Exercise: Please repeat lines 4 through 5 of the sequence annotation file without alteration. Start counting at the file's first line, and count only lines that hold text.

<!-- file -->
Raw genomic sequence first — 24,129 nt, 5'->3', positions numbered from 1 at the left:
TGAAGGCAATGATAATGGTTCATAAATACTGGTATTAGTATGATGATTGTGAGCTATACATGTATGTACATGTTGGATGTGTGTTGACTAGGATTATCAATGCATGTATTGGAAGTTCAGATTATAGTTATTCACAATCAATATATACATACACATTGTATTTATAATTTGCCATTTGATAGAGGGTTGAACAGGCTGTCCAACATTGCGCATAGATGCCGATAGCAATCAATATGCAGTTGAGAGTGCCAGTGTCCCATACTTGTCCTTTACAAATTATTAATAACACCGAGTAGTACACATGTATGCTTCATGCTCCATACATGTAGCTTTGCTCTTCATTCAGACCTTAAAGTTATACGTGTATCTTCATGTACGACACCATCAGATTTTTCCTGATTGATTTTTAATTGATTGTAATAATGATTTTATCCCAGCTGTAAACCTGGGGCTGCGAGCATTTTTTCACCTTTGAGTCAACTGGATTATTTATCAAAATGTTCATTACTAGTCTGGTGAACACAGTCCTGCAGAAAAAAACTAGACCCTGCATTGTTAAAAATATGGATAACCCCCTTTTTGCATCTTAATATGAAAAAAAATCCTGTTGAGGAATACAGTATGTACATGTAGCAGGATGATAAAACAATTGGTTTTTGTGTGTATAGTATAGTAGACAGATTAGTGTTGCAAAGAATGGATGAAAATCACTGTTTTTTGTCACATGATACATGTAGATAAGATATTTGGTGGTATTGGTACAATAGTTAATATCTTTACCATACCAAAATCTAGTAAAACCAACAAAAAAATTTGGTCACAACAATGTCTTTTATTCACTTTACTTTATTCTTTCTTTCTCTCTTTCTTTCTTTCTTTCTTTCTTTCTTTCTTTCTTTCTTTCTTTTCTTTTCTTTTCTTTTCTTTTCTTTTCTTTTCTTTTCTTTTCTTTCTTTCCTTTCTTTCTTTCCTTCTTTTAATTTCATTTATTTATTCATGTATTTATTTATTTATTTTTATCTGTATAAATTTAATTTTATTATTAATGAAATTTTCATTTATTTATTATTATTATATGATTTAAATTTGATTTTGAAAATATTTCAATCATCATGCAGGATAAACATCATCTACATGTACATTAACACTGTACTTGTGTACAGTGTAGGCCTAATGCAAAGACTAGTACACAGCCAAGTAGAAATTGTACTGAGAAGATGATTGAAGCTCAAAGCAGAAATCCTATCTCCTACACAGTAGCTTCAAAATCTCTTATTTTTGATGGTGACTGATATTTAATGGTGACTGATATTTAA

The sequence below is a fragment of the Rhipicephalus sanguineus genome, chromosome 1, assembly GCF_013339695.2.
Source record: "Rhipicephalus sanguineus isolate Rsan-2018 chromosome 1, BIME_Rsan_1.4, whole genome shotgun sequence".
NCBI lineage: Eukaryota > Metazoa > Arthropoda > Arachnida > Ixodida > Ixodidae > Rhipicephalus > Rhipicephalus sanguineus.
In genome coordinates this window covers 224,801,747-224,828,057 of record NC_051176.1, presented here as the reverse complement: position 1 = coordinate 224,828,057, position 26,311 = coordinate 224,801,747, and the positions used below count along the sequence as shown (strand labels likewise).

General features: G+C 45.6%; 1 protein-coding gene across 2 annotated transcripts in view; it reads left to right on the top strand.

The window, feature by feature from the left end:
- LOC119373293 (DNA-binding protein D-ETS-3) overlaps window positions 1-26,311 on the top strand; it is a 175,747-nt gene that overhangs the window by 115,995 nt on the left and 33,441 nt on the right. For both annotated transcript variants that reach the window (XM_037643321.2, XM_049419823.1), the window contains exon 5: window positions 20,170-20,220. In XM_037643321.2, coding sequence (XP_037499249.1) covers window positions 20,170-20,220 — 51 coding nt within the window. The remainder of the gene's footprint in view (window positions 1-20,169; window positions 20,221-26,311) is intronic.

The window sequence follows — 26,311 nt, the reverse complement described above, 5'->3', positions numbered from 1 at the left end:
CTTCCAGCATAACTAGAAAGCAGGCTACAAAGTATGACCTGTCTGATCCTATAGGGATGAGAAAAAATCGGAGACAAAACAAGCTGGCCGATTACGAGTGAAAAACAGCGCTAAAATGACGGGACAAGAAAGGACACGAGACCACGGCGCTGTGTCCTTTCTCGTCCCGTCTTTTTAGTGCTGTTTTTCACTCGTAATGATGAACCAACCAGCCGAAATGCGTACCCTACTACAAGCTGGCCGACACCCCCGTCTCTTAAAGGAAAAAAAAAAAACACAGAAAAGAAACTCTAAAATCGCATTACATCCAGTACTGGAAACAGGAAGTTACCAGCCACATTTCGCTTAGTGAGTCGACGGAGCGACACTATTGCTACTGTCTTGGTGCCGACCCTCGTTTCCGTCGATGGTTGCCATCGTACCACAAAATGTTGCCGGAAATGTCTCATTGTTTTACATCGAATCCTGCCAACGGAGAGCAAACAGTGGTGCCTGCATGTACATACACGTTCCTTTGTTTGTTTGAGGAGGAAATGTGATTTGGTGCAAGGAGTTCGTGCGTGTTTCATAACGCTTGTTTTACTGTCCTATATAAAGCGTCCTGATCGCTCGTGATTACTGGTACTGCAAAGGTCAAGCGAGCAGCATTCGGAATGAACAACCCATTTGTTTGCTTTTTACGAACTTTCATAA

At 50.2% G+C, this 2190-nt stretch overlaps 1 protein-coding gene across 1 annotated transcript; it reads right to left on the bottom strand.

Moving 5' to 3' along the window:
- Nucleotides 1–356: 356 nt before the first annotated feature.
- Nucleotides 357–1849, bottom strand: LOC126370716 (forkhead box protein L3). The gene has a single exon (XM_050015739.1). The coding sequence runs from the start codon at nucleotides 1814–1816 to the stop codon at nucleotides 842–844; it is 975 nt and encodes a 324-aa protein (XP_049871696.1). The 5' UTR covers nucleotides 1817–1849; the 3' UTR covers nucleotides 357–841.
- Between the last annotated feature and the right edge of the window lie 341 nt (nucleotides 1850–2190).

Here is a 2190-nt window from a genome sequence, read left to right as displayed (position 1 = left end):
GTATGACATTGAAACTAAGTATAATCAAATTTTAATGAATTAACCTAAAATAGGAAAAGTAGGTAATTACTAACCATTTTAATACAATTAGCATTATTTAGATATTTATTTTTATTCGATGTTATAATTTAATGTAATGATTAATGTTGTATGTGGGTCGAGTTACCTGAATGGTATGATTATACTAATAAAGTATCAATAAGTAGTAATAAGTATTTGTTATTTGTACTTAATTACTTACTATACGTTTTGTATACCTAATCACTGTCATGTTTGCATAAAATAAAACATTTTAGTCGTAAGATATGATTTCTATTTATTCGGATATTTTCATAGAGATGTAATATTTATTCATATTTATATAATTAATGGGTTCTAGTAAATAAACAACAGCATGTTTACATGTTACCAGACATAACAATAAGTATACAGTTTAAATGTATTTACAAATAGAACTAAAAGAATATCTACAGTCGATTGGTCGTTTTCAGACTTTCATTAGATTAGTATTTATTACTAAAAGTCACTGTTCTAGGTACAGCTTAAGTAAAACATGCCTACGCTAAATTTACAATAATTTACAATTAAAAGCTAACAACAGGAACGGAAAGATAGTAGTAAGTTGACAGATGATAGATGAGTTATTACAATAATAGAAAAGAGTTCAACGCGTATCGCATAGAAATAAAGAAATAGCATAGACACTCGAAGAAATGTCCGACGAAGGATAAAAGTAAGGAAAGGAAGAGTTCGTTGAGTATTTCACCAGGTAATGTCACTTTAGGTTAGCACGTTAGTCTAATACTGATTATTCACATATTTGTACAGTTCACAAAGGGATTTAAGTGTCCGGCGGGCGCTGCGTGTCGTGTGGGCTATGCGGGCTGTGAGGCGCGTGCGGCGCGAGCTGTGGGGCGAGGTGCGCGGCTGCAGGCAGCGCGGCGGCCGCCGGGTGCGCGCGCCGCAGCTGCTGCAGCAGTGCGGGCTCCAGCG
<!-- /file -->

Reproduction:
Source record: "Rhipicephalus sanguineus isolate Rsan-2018 chromosome 1, BIME_Rsan_1.4, whole genome shotgun sequence".
NCBI lineage: Eukaryota > Metazoa > Arthropoda > Arachnida > Ixodida > Ixodidae > Rhipicephalus > Rhipicephalus sanguineus.